We got an office bed for our sleep-deprived colleagues to take naps in. Here’s how it went.

In an attempt to reduce caffeine consumption in the office.

| Ilyda Chua | Sponsored | June 20, 2023, 06:28 PM

I love sleep.

Sure, everyone says that — but I really, really love sleep. So much so that getting eight hours a night is something I’m almost religious about. Even if it means sleeping at 10:30pm.

Through sheer willpower and no small amount of sacrifice (social life what?), I’ve managed to keep my eight-hour rule through all my years of school, uni, and yes, even work.

But recently, particularly after moving out, it’s become increasingly difficult to get enough sleep.

After work, chores, and whatever exercise I can squeeze in, I barely have time to relax and unwind, let alone have a social life.

As a result, my perfect sleep schedule has taken a bit of a hit.

The result of an attempt to party the night away, as I did in my uni days. I spent the next day doing my best impression of a zombie.

With noticeable effects, too. After a poor night’s sleep, I tend to feel lethargic and under the weather, almost like I’m about to fall sick.

On more than one occasion, I’ve ended up dozing off at my desk, only to wake up to a painful neckache (I’m not as young as I used to be, okay).

You can imagine just how thrilled I was when my colleague informed me that we’d be getting a bed for the office, in hopes of countering the officewide sleep deficit and boosting productivity along the way.

Just temporarily, but hey. You take what you can get.

Testing it out

Being the gentleman (gentlewoman?) I am, I let my teammates try out the bed first.

Unfortunately, the bed proved too popular (ahem, bed-hoggers). We were hence forced to install a sign-up sheet — and a bottle of Febreze, because, you know, hygiene.

“The office may be too comfortable,” one colleague commented.

Our finance guy. Clearly, he’s been there long enough.

Once order was restored, I was able to gather feedback from two of our most heavily caffeinated employees: Alfie and Hannah.

Being chronically sleep-deprived, they willingly agreed to participate, even turning up with props like a sleep mask and a stuffed toy.

“Dude, any excuse to f—ing sleep,” Hannah said. “Can I come in my pyjamas?”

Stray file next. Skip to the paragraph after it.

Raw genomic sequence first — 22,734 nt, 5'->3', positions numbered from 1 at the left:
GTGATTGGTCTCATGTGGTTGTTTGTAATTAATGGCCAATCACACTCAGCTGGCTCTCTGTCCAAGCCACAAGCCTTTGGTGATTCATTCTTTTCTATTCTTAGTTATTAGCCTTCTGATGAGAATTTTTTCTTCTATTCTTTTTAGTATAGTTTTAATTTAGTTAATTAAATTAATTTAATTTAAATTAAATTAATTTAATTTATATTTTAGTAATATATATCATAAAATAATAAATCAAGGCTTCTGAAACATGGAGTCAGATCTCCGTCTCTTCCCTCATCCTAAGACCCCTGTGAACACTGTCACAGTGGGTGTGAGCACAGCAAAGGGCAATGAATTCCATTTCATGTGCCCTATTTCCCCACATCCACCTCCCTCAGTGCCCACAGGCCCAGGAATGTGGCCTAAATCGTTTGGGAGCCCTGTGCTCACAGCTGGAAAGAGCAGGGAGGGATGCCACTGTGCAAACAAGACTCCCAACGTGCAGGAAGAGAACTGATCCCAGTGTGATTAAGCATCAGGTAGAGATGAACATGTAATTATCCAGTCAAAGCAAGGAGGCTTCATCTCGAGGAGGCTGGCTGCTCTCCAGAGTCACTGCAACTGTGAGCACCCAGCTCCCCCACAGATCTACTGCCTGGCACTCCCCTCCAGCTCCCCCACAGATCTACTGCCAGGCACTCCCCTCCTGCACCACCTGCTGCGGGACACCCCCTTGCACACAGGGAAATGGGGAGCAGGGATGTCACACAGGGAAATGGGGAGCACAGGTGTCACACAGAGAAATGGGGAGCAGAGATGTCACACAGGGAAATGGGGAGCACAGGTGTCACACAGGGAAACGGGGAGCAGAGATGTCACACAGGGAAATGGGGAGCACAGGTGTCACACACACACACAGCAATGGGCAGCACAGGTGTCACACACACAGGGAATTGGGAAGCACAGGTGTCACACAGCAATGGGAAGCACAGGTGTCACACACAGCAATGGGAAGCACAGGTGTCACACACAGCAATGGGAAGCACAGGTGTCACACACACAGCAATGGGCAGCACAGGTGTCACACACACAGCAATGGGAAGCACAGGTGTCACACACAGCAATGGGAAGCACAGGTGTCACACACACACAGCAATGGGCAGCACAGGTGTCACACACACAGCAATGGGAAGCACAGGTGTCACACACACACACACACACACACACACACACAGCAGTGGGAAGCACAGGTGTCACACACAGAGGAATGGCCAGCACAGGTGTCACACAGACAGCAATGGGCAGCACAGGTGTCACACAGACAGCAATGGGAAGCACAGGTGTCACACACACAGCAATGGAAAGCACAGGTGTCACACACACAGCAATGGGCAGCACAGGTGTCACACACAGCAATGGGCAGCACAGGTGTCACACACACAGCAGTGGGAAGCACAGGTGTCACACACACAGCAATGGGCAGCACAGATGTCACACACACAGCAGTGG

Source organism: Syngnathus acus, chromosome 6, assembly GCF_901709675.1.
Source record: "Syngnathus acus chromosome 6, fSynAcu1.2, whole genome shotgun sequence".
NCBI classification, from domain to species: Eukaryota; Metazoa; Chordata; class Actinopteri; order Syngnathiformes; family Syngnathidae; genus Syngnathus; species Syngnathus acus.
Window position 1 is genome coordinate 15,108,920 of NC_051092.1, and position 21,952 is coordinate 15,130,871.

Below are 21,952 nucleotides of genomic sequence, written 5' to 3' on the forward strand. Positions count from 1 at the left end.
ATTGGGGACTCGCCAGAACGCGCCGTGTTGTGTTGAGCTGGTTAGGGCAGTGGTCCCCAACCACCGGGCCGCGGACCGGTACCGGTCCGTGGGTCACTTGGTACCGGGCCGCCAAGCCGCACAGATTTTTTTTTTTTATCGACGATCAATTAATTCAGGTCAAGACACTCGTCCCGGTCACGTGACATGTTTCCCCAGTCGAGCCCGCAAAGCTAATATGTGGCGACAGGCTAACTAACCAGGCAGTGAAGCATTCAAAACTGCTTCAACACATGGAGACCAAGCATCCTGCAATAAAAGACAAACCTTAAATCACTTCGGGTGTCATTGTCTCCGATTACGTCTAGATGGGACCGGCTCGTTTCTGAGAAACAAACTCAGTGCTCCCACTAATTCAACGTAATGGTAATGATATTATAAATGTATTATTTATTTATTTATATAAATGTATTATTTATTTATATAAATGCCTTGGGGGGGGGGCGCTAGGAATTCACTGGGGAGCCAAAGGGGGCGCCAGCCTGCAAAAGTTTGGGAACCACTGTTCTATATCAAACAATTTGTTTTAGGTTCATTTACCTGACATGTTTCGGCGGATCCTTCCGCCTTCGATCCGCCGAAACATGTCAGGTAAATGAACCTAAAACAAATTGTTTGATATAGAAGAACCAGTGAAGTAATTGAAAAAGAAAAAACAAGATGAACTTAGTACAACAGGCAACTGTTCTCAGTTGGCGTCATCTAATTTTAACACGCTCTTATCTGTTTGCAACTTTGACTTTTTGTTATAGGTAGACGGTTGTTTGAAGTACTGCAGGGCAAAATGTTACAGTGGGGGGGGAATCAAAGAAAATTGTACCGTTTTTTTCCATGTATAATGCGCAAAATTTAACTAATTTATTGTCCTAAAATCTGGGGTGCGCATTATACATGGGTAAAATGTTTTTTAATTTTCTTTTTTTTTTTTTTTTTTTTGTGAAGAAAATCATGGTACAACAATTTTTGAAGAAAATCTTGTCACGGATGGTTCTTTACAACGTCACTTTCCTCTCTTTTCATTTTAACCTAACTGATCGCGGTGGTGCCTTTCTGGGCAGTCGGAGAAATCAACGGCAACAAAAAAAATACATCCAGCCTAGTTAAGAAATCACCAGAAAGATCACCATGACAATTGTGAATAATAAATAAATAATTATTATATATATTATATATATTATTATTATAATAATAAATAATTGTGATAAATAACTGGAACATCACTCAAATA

For Alfie, the adjustable base was a particular hit. With positions like TV, Anti-Snore, and Zero Gravity — all attainable with the press of a remote-control button — it felt almost too luxurious to be true.

After some deliberation, she decided to take her nap in the TV position: with her torso elevated. “I love this actually. It’s perfect for watching TV at home, without having to stack up a bunch of pillows,” she said.

She added that falling asleep was easier in this position, and it felt more comfortable.

The mattress was a win as well. “It’s quite soft but solid, so you don’t feel like you’re sinking into it.”

And the pillows? “Honestly my favourite part,” she gushed.

Alfie, enjoying the Woosa in the “TV” position. Unfortunately, sans TV.

Hannah, on the other hand, preferred the bed au naturale, in a flat position with none of the fancy fixings.

But she was nonetheless impressed with it. “The mattress is super comfy,” she said. “I’m a side sleeper, and sometimes when I sleep on a bad mattress, my shoulder feels wonky.

“But with this one, I could feel my body melting into the mattress.”

Hannah, pictured melting into the mattress.

You can also create your own positions, if you’re so inclined. (The website informs me that the base can account for “nearly unlimited ergonomic head and foot adjustments for the ultimate sleep and lounge experience”.)

And don’t worry about noise. Thanks to Woosa’s German hydraulics, the adjustment process is very nearly soundless.

So you can adjust the bed to your heart’s content.

Office nap, anyone?